A monster defense? Prove it, Philly says
© St. Petersburg Times
PHILADELPHIA -- In Green Bay, they know all about Warren Sapp.
It matters not if they love him or hate him; they know his name. They have seen his strength, his power. They remember him sprinting across Lambeau Field, dragging down Brett Favre, and the smack of the player being faster than the smack on the turf.
In St. Louis, they understand the fuss over Derrick Brooks.
Whether they bless him or boo him, they acknowledge Brooks' abilities. They have seen his speed, his skills. They remember him racing from sideline to sideline. They remember him sighting down Marshall Faulk and taking him down, a move few linebackers can claim.
In Chicago, they lift a glass to John Lynch.
Debate whether they fear him or flatter him; they have heard the sound of Lynch's arrival. They have seen his range, his recklessness. They remember the day he left John Allred, his own brother-in-law, lying on the grass of Soldier Field.
This is how a defense builds a rep, one play at a time, one city at a time. By playing like Ronde Barber against New Orleans last season, or Simeon Rice against the Ravens, or Booger McFarland against the Falcons. You run over somebody, and then you drop your resume on his prone body.
Across the nation, the members of the Tampa Bay Bucs defense have left their footprints. For six years now, they have run roughshod here and there.
Except in Philadelphia.
Where the fans aren't exactly impressed.
They are an opinionated bunch here in Philly, loud and abrasive. If you could teach profanity to pit bulls, you'd have a Philly fan. They are the last to be impressed by deeds done elsewhere. The Bucs? You might as well talk about Sasquatch. They've heard about him, too. But no one around here has seen him.
Around here, the Bucs defense is thought of as, well, fluffy. Cute. Cuddly.
"I'm sure we don't worry them," Lynch said, shrugging. "In two games, we haven't shown up. I think they probably respect the individual players here, but you can't blame them for not respecting the entire defense. If that bothers us, it's up to us to do something about it."
Why should the Eagles fans think any differently? In the past two playoff games, there has been a lot more sound than fury from the vaunted Bucs defense. In both games, the Eagles' Donovan McNabb has made a few plays, and the running backs have gotten on track, and the offensive line has won the wars.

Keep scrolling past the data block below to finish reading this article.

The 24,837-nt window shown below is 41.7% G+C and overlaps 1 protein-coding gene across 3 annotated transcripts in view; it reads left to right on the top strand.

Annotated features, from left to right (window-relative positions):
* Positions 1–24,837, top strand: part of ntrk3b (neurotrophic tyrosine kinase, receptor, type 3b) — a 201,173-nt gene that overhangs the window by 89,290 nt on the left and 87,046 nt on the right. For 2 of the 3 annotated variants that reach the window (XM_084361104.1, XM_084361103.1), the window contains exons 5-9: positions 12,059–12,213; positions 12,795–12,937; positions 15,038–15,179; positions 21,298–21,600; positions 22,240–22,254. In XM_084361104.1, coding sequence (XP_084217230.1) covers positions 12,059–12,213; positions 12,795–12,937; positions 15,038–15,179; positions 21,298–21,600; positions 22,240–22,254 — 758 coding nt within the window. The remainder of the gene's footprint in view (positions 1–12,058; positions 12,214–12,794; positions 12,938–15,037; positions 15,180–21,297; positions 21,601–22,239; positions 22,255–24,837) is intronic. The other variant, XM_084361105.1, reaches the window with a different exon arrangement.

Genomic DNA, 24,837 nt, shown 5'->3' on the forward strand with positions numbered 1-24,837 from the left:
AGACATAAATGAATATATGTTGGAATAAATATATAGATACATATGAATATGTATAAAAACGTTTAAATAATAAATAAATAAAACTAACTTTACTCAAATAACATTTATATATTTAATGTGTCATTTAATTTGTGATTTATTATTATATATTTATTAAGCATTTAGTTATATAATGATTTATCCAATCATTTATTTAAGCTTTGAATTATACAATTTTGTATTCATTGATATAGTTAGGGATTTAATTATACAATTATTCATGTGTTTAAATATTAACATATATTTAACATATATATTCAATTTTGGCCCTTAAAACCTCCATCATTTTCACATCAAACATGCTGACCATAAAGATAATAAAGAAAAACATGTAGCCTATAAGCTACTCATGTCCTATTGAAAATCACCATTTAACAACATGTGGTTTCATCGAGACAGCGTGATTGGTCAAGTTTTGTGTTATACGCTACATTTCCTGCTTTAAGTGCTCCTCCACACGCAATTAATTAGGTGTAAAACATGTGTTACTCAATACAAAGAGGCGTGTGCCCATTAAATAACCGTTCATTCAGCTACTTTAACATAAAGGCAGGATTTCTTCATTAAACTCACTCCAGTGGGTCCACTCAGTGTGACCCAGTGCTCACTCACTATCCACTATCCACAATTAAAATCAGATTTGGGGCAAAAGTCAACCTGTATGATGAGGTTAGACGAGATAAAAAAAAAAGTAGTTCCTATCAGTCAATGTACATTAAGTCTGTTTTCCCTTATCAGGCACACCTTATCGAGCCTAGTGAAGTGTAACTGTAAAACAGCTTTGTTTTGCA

Sapp? In two games, he has three tackles, six assists and no sacks.
Brooks? Nine tackles, seven assists, no forced fumbles or interceptions.
Lynch? Seven tackles, seven assists, one pass defended and no turnovers.
This is why Veterans Stadium has become the Bucs' Valley of Death. It is a cold, miserable boneyard where careers have ended and reputations have altered.
The knock on the Bucs as underachievers? It was born here. Oh, it's hard to grumble about the Bucs' first playoff loss under Tony Dungy, on the cold field of Green Bay. Or his second one, in St. Louis in the NFC title game.
But for the past two seasons, the Bucs have gone meekly from their seasons, every character flaw exposed to the world. The offense never looked more hopeless than in the two-game, no-touchdown series. The defense has never looked less resilient.
Remember two seasons ago? The Bucs lost 21-3 as the Eagles scored two touchdowns late in the first half, then took over in the third quarter. The first two Philly drives of the second half ate up more than 13 minutes, and the Eagles put away the game. It was the final game for Les Steckel, Chidi Ahanotu, Damien Robinson and Frank Middleton. Shaun King has not been a starter since.
Then there was last season, when the Bucs supposedly were going out to fight for their coach. But the Eagles averaged 5 yards a rush, and once it was 17-9 at the half, the game was over. Exit: Dungy, Clyde Christensen, Marcus Jones, Jamie Duncan, Donnie Abraham, Randall McDaniel, Jerry Wunsch, Warrick Dunn, Jacquez Green, Reidel Anthony and others.
"Those two walks off the field were long," Lynch said. "The plane rides home were long. The offseasons were long. We lost our poise. We let the game get out of hand before the score said it was out of hand."
Now, the Bucs return to the scene of the grime. And, like always, the offense is struggling. Once again, it is up to the defense to keep the game close until the Bucs make a big play.
"It doesn't matter what they think of us up there," Sapp said. "Respect isn't something you get an invitation to. It's something you earn."
Everywhere else, the Bucs have earned it. They are off to one of their best starts defensively. No one has allowed fewer points or fewer yards.
Brooks has three touchdowns and looks like the front-runner for NFL Defensive Player of the Year. Sapp has six sacks, his total all of last season. Lynch, despite a bad knee, still stops traffic over the middle. Teams don't challenge Barber often.
"It's fine (if people in Philadelphia doubt the Bucs). But I know what we got," Sapp said. "(Jon Gruden) won't let me talk about it, but I know what we got."
That's the thing. These days, everyone else seems to know what the Bucs have.
Except people in Philly, that is.
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